How to resolve relationship issues over the festive season

Christmas is the season to be jolly but it can also be a challenge for some; it's a busy and stressful time of year. Thinking about what presents to buy (and actually buying them), as well as planning for the festivities, can be very time-consuming. For some families, it can underline divisions between parents, children or siblings and bring unresolved tensions to the surface.


Added to this are the challenges that COVID-19 has brought, which mean that stress is often not far away for many people and tempers get frayed. Failing to communicate or compromise effectively can cause major clashes over Christmas plans, not least because of the finances involved.

How do you effectively resolve your differences with your partner? Perhaps some relationship advice was handed down to you from your parents, such as “Don’t go to bed on an argument.” This is sound advice for most people, although resolving an argument when one or both of you is tired may mean this is not appropriate for everyone.

When families traditionally get together at this time of year, relationships are often strained. January 7th is dubbed ‘divorce day’ in the UK, as many couples take the first step towards accepting that their relationship isn’t working, resulting in them seeking advice about getting a divorce. This suggests that failing to communicate or compromise in relationships can be ineffective and result in one or both parties thinking that they have no alternative but to split.

How can therapy help?

People get married because they want to spend the rest of their lives with one another but, somehow, they have lost their way, which is sad. Long-term relationships require working together to find the harmony both are looking for. This is often easier in the early years but the demands of work, family and life events can put a significant strain on the best of relationships. Some couples turn to therapy to find a way through their difficulties.

Susan and Martin

When Susan and Martin came to couples therapy, they were candid about their relationship being in crisis. Martin felt he could no longer put up with Susan’s volatile behaviour which occurred out of the blue. When he tried to talk to her about this, she would turn the argument back on to him about his behaviour which meant things remained the same.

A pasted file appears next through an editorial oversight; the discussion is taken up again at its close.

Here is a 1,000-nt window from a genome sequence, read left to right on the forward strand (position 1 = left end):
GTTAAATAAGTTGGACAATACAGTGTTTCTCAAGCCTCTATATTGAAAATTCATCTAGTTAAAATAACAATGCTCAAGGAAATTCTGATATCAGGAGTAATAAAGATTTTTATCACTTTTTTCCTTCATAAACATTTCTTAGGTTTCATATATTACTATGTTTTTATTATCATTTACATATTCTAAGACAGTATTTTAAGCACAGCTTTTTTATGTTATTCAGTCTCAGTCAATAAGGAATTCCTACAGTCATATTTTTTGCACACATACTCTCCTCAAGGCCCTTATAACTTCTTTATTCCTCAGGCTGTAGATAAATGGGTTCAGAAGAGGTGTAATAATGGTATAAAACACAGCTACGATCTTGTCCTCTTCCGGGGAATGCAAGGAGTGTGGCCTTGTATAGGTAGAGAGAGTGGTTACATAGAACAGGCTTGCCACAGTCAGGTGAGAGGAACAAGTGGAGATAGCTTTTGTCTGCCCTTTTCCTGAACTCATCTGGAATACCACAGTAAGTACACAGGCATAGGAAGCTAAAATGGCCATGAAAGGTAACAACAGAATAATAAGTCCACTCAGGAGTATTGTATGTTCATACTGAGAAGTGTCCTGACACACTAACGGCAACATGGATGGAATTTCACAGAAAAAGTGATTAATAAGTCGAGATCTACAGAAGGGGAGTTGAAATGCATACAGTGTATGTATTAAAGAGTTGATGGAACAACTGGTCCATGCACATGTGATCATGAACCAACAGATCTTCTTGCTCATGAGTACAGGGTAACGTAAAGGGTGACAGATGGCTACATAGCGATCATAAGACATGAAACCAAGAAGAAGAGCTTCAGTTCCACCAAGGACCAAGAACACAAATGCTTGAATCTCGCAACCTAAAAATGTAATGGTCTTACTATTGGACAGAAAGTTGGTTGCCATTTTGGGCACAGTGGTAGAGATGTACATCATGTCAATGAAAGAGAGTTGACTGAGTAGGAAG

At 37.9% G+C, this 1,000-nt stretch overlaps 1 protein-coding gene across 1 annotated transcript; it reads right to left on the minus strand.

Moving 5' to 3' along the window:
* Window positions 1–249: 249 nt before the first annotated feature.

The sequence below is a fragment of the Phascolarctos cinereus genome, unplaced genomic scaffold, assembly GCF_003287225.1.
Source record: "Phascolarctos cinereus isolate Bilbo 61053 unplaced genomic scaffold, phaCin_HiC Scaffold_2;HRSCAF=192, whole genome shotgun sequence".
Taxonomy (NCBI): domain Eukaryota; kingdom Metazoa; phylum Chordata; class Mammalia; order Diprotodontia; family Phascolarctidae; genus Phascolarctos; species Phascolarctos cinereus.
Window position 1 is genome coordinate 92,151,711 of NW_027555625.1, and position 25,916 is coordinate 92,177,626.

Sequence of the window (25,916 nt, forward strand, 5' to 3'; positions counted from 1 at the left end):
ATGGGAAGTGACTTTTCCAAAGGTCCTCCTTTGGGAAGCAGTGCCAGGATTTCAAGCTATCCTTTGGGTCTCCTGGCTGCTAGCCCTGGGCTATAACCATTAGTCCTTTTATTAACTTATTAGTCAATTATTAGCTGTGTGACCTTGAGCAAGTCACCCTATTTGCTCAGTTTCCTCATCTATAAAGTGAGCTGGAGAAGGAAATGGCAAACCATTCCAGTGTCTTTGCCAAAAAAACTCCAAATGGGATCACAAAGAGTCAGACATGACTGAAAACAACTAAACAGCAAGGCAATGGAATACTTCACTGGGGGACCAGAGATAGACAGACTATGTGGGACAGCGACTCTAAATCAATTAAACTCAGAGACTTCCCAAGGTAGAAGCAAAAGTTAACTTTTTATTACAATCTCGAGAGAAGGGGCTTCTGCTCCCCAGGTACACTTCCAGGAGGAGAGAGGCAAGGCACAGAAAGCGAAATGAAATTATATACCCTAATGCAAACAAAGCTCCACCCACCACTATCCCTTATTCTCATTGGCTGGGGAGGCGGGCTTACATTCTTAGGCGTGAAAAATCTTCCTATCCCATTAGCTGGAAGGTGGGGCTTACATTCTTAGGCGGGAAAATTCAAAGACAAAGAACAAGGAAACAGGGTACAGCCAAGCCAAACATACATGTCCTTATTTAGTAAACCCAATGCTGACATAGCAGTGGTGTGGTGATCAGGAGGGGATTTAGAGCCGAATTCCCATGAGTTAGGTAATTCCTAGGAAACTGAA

Martin began a conversation with Susan about moving out to have time apart in the hope this would give him the space to think more clearly about what to do. He knew he didn’t want to continue living this way but he also wanted to stay together because he loved her. Susan felt threatened that he wanted to end their marriage so suggested couples therapy as a way of repairing their relationship.

As Susan and Martin spoke about their childhoods, how they met, and their life together, it became clear to them that they were repeating elements of their early years and their parents’ mistakes. They realised they had three choices: to grow together, to stay in conflict or to divorce. They both wanted to grow together and accepted they both had to change to do this because, without change, they would remain in conflict.

They worked at their communication. They both recognised they were not good at listening because, all too often, they were getting ready to reply - rather than listening to understand what the other was saying. Without understanding the other position in the discussion (or argument), it makes relating to each other for who they are not almost impossible.

What does this case tell us?

This is one couple’s experience of their relationship, although, what is not unique is that they are caught in conflict and do not know how to resolve it.

If you find yourself having the same argument more than three times, it is likely you do not know how to resolve it together. Consider how often you have said or thought when in conversation with your partner: “You’re not listening to me”?

Many couples leave therapy too late and are unable to recover from the hurt they have caused each other.

Some people seem to view couples therapy as a last-ditch attempt to save a relationship rather than considering whether talking together with a counsellor who is experienced and impartial may help them resolve their differences and/or past hurts.

If you identify with the difficulties this couple experienced or are considering couples therapy because you want to improve your relationship, I encourage you to make use of the free initial sessions that therapists offer. Find someone who can help you work together to understand and start resolving your relationship difficulties. This will set your relationship up for a much better year ahead.

Note: all names and details have been changed to protect identities.

The views expressed in this article are those of the author. All articles published on Counselling Directory are reviewed by our editorial team.

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Warnham, West Sussex, RH12
Written by Anne Davies, (Relational Therapist)
Warnham, West Sussex, RH12

Anne Davies is a qualified counsellor and experienced in working with couples who want to improve their relationship. Finding a therapist, someone you both connect to and feel comfortable with is crucial. Anne offers an initial free session so you have an opportunity to get a feeling for how she works.

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